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© 2008 Pearson Addison-Wesley. All rights reserved 15-4-2 Chapter 15: Graph Theory 15.1 Basic Concepts 15.2 Euler Circuits 15.3 Hamilton Circuits and Algorithms 15.4 Trees and Minimum Spanning Trees

© 2008 Pearson Addison-Wesley. All rights reserved 15-4-4 Trees and Minimum Spanning Trees Connected Graphs and Trees Spanning Trees Minimum Spanning Trees Kruskal’s Algorithm Number of Vertices and Edges

© 2008 Pearson Addison-Wesley. All rights reserved 15-4-5 Trees In the previous two sections, we looked at graphs with special kinds of circuits, In this section we examine graphs (called trees) that have no circuits.

© 2008 Pearson Addison-Wesley. All rights reserved 15-4-6 Connected Graph A connected graph is one in which there is at least one path between each pair of vertices.

© 2008 Pearson Addison-Wesley. All rights reserved 15-4-11 Unique Path Property of Trees In a tree there is always exactly one path from each vertex in the graph to any other vertex in the graph.

© 2008 Pearson Addison-Wesley. All rights reserved 15-4-12 Spanning Tree A spanning tree for a graph is a subgraph that includes every vertex of the original, and is a tree.

© 2008 Pearson Addison-Wesley. All rights reserved 15-4-13 Example: Finding a Spanning Tree Find a spanning tree for the graph below. We must break two circuits by removing a single edge from each. One of several possible ways to do this is shown. Solution

© 2008 Pearson Addison-Wesley. All rights reserved 15-4-14 Minimum Spanning Tree A spanning tree that has total minimum total weight is called a minimum spanning tree for the graph.

© 2008 Pearson Addison-Wesley. All rights reserved 15-4-15 Kruskal’s Algorithm for Finding a Minimum Spanning Tree Choose edges for the spanning tree as follows. Step 1:First edge: choose any edge with the minimum weight. Step 2: Next edge: choose any edge with minimum weight from those not yet selected. (The subgraph can look disconnected at this stage.)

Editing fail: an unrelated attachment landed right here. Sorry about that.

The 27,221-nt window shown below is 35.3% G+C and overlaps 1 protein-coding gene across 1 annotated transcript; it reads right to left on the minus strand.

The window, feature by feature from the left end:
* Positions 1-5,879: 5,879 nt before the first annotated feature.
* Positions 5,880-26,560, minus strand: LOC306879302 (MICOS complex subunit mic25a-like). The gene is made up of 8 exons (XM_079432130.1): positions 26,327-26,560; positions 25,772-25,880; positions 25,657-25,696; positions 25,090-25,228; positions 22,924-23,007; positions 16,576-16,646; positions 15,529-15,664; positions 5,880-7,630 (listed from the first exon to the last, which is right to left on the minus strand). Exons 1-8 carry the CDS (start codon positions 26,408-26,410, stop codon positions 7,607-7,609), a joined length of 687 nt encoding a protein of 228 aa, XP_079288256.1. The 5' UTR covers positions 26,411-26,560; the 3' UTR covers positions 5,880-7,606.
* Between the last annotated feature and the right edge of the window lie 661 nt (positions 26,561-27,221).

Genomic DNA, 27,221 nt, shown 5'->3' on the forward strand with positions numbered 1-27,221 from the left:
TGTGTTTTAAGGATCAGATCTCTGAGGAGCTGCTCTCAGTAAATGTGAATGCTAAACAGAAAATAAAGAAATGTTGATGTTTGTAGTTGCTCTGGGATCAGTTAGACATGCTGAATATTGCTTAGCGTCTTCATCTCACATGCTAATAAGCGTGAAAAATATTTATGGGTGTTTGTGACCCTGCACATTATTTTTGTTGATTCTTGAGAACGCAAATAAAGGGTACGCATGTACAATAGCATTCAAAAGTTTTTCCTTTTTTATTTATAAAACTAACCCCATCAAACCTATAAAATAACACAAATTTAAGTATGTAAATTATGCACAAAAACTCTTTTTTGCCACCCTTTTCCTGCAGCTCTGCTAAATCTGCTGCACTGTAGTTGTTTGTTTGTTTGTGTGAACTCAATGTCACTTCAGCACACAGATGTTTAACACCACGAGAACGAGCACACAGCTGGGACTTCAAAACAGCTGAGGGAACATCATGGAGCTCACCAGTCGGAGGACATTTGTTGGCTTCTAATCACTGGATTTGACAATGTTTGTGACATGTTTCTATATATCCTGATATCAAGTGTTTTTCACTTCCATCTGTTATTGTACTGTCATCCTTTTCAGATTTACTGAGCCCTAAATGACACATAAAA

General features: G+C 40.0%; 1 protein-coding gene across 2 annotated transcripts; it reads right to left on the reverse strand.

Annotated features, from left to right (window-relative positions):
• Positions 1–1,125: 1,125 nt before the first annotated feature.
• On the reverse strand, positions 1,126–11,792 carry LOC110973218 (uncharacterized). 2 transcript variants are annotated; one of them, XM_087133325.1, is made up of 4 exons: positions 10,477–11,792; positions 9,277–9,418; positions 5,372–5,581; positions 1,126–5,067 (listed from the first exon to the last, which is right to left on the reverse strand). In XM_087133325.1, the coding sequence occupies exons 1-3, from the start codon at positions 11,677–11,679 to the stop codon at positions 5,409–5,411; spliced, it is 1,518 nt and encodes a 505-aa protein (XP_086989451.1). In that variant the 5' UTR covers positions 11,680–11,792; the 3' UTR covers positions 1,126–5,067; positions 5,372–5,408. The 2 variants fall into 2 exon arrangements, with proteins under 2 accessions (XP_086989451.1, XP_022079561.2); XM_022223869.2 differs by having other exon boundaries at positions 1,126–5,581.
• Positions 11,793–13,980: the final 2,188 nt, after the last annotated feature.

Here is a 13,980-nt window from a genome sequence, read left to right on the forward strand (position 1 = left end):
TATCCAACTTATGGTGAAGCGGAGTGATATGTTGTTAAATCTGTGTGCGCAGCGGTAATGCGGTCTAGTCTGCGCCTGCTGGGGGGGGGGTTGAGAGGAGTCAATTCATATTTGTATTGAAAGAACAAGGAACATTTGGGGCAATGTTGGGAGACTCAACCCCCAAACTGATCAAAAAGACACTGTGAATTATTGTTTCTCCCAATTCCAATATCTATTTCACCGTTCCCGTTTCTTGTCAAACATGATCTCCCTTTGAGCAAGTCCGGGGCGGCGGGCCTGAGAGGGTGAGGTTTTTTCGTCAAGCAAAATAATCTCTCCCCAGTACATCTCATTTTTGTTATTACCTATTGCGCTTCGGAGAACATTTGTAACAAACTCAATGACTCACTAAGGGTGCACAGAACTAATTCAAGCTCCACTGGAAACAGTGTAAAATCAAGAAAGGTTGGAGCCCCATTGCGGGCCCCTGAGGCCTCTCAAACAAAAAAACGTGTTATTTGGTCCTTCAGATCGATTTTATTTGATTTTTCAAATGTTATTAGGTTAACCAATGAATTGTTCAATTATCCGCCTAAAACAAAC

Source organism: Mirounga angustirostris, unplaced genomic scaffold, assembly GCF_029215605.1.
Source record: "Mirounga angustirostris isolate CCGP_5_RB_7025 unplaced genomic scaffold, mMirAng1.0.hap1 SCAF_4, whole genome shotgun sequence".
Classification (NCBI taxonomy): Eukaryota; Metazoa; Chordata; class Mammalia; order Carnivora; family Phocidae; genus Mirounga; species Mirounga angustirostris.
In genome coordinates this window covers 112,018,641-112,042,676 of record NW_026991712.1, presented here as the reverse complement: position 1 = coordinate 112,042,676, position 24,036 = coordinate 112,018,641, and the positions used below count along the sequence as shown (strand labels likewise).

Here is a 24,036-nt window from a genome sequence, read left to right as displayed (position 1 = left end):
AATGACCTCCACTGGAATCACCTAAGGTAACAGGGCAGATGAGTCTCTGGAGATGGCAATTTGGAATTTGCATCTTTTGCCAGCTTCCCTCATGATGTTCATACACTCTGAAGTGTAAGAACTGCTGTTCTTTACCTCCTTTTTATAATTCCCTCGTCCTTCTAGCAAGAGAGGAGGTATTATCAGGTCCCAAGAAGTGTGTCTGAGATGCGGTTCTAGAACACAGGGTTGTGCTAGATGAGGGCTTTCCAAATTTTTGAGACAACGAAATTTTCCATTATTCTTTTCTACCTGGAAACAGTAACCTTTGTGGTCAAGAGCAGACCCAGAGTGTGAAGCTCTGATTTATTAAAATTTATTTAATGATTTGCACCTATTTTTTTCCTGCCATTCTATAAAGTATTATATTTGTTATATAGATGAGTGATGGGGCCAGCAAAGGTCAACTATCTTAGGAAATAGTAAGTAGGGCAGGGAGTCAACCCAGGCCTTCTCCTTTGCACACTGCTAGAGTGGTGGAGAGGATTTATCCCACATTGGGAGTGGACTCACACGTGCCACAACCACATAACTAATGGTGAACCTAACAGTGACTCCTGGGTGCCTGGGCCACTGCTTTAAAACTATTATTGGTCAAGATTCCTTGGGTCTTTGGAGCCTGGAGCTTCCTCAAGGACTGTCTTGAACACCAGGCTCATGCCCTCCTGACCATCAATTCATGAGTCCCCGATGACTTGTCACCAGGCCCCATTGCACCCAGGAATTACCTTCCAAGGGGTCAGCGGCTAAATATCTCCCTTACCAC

© 2008 Pearson Addison-Wesley. All rights reserved 15-4-16 Kruskal’s Algorithm for Finding a Minimum Spanning Tree Step 3: Continue to choose edges of minimum weight from those not yet selected, except do not select any edge that creates a circuit in the subgraph. Step 4:Repeat step 3 until the subgraph connects all vertices of the original graph.

© 2008 Pearson Addison-Wesley. All rights reserved 15-4-17 Example: Kruskal’s Algorithm A C B D E F 1 7 10 7.5 8 3 4 9.5 4.5 1.5 Use Kruskal’s algorithm to find a minimum spanning tree for the graph.

© 2008 Pearson Addison-Wesley. All rights reserved 15-4-18 Example: Kruskal’s Algorithm Solution A C B D E F 1 7 10 7.5 8 3 4 9.5 4.5 1.5 First, choose ED (the smallest weight).

© 2008 Pearson Addison-Wesley. All rights reserved 15-4-19 Example: Kruskal’s Algorithm Solution A C B D E F 1 7 10 7.5 8 3 4 9.5 4.5 1.5 Now choose BF (the smallest remaining weight).

© 2008 Pearson Addison-Wesley. All rights reserved 15-4-20 Example: Kruskal’s Algorithm Solution A C B D E F 1 7 10 7.5 8 3 4 9.5 4.5 1.5 Now CD and then BD.

© 2008 Pearson Addison-Wesley. All rights reserved 15-4-21 Example: Kruskal’s Algorithm Solution A C B D E F 1 7 10 7.5 8 3 4 9.5 4.5 1.5 Note EF is the smallest remaining, but that would create a circuit. Choose AE and we are done.

© 2008 Pearson Addison-Wesley. All rights reserved 15-4-22 Example: Kruskal’s Algorithm Solution A C B D E F 1 7 10 7.5 8 3 4 9.5 4.5 1.5 The total weight of the tree is 16.5.

© 2008 Pearson Addison-Wesley. All rights reserved 15-4-23 Number of Vertices If a graph is a tree, then the number of edges in the graph is one less than the number of vertices. A tree with n vertices has n – 1 edges.

© 2008 Pearson Addison-Wesley. All rights reserved 15-4-24 Example: Vertex/Edge Relation A molecule of a chemical compound contains 54 atoms and it has a tree-like structure. How many chemical bonds are there in the molecule? Solution If the atoms are like the vertices of a tree, the bonds are like the edges. This tree has 54 vertices, so the number of bonds (edges) must be 54 – 1 = 53.